Commercial Construction Loans 101: Part One

Seeking financing for a commercial construction project? Here’s what you can expect . . .

You have a site. Check. You have a project. Check. And you even have basic project information and ballpark estimates. Check and check. Now you’re ready to start thinking about financing with potential lenders. Let’s review the ins and outs of construction loans and basic steps to attain financing for a commercial project.

Construction loans are typically a short-term loan—serving to fund both the construction costs of a building and the interest on the loan during the construction period and initial lease-up. When the project is completed and leases up to the market level of occupancy, long-term, or permanent financing, is available to retire or pay out the short-term construction loan. When the lender commits to both short- and long-term structures it’s called a “mini-perm” or “construction-permanent” mortgage. In this case, the lender has agreed to fund the project from breaking ground to ribbon cutting, and even market stabilization.

The Loan Request

The process begins when a developer submits a loan request with a local lender. It should be noted: nearly all construction and development lenders are almost always local community and regional banks. From a lender’s point of view, new construction loans are risky—simply because there isn’t an operating history to boost the applicant’s credibility. As a result, commercial construction loans are almost always entertained by regional or local lenders deeply familiar with the local markets.

Underwriting

After the loan request is submitted, banks proceed through an internal vetting process to evaluate the proposed project details, the budget, local market conditions, financial capacity of the borrower, and review any other risks inherent to the loan request. Typical documents you’ll need in the underwriting process are as follows:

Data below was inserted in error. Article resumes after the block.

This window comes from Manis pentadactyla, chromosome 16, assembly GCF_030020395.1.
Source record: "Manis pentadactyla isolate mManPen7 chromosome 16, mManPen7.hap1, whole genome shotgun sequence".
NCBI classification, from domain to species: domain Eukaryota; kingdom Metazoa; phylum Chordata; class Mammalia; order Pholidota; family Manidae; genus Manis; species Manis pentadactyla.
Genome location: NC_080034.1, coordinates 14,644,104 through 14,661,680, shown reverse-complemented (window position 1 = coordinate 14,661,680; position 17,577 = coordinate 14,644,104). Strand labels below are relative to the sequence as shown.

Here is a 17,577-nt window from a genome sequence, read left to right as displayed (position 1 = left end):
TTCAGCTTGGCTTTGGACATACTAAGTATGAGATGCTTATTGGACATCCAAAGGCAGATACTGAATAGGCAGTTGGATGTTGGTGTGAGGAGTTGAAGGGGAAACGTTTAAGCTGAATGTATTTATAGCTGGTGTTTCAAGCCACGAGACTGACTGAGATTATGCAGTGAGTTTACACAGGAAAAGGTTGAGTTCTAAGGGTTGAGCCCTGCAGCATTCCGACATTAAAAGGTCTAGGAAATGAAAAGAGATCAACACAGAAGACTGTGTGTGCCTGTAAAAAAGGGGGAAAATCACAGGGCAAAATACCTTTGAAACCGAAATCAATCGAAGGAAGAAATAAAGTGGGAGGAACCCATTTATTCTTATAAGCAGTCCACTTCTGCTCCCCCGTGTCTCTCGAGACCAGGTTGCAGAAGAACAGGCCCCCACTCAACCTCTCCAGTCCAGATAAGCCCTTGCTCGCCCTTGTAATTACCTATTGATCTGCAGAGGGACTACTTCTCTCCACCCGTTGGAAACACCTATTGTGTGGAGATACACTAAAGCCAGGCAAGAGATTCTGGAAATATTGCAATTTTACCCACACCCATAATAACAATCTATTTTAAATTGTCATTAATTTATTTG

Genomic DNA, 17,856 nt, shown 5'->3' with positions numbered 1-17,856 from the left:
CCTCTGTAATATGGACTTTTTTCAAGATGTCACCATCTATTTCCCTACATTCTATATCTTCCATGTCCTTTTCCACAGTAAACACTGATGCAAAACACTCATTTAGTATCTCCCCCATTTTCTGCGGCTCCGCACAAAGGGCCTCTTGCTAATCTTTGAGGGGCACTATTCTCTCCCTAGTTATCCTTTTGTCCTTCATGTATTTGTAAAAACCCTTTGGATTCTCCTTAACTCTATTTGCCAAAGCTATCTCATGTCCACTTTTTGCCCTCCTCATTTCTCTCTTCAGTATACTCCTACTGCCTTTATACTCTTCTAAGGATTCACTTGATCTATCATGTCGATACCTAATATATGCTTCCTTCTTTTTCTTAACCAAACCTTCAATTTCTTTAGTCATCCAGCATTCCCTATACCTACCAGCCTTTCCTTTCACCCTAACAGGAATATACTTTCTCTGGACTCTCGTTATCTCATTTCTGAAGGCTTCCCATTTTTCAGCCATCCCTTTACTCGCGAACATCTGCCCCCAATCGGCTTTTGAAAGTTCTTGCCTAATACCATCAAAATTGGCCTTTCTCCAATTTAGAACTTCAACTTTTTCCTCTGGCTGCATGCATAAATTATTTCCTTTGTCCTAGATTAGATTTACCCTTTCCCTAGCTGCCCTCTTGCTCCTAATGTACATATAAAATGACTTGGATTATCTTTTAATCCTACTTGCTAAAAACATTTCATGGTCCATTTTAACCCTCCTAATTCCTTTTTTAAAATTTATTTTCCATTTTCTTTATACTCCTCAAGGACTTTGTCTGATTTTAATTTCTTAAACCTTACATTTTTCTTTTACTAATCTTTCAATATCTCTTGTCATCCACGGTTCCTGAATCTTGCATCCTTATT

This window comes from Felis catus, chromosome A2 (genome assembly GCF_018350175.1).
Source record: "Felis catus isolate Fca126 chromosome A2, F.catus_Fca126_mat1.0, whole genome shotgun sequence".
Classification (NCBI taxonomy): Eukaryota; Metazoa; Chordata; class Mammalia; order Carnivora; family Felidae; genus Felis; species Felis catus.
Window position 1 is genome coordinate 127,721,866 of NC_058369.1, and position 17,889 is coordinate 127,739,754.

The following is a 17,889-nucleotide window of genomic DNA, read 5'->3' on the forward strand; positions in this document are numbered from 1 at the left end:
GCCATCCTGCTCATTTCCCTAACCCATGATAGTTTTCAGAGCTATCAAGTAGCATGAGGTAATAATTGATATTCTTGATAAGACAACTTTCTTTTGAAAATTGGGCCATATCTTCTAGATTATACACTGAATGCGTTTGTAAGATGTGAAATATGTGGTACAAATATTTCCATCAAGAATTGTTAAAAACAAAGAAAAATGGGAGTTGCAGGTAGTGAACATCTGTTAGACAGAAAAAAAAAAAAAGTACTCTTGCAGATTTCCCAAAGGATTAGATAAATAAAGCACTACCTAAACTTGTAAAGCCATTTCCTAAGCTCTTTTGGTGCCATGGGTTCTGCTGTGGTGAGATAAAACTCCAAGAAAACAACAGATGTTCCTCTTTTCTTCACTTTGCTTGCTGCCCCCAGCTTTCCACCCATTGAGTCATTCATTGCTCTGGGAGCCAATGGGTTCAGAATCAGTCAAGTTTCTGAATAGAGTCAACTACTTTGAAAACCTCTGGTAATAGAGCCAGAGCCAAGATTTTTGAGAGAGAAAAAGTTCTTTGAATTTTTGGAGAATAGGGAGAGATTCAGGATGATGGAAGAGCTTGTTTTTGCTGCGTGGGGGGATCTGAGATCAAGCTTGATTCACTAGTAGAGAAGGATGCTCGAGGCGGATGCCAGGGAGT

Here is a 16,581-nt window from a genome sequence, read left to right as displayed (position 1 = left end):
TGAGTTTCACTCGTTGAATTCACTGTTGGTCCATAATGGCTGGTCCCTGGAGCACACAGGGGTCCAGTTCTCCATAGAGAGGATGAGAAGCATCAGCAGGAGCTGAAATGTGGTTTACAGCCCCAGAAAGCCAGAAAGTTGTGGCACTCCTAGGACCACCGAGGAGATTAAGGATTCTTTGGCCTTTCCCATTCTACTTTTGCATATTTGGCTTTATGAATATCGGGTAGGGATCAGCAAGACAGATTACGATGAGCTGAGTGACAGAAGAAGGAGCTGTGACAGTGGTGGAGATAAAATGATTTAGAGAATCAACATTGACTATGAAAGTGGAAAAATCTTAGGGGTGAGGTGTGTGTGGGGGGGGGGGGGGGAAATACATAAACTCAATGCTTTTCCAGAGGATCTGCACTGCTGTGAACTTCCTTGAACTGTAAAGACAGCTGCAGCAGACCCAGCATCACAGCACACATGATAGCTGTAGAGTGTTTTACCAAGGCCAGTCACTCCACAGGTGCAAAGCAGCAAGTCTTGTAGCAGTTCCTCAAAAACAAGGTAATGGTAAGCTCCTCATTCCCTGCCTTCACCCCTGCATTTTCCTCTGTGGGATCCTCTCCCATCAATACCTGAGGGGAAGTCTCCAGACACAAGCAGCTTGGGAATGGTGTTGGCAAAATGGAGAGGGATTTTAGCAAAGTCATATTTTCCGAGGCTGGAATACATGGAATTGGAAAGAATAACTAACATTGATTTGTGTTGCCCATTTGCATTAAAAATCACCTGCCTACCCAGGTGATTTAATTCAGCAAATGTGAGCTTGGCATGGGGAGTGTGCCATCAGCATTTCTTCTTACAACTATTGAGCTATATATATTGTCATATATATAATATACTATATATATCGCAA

• Borrower tax returns
  • Financial statements
  • List of real estate owned
  • Contingent liabilities of the borrower
  • Construction loan sources and uses
  • Cost estimates
  • Full project plans
  • Engineering specifications
  • and any other documents that can support the loan request.

Next time on Commercial Construction Loans 101: Part 2, we’ll discuss closing, if/when to get attorneys involved, and what to expect throughout the process.

About
Pyatt Broadmark Management is based in Seattle and offers private loans for real estate financing in Washington, Oregon and Idaho. Pyatt Broadmark Management has proven to be a valuable resource for builders, ‘fix and flip’ investment buyers and developers who require quick closings, “outside the box thinking” and the utmost professional service.
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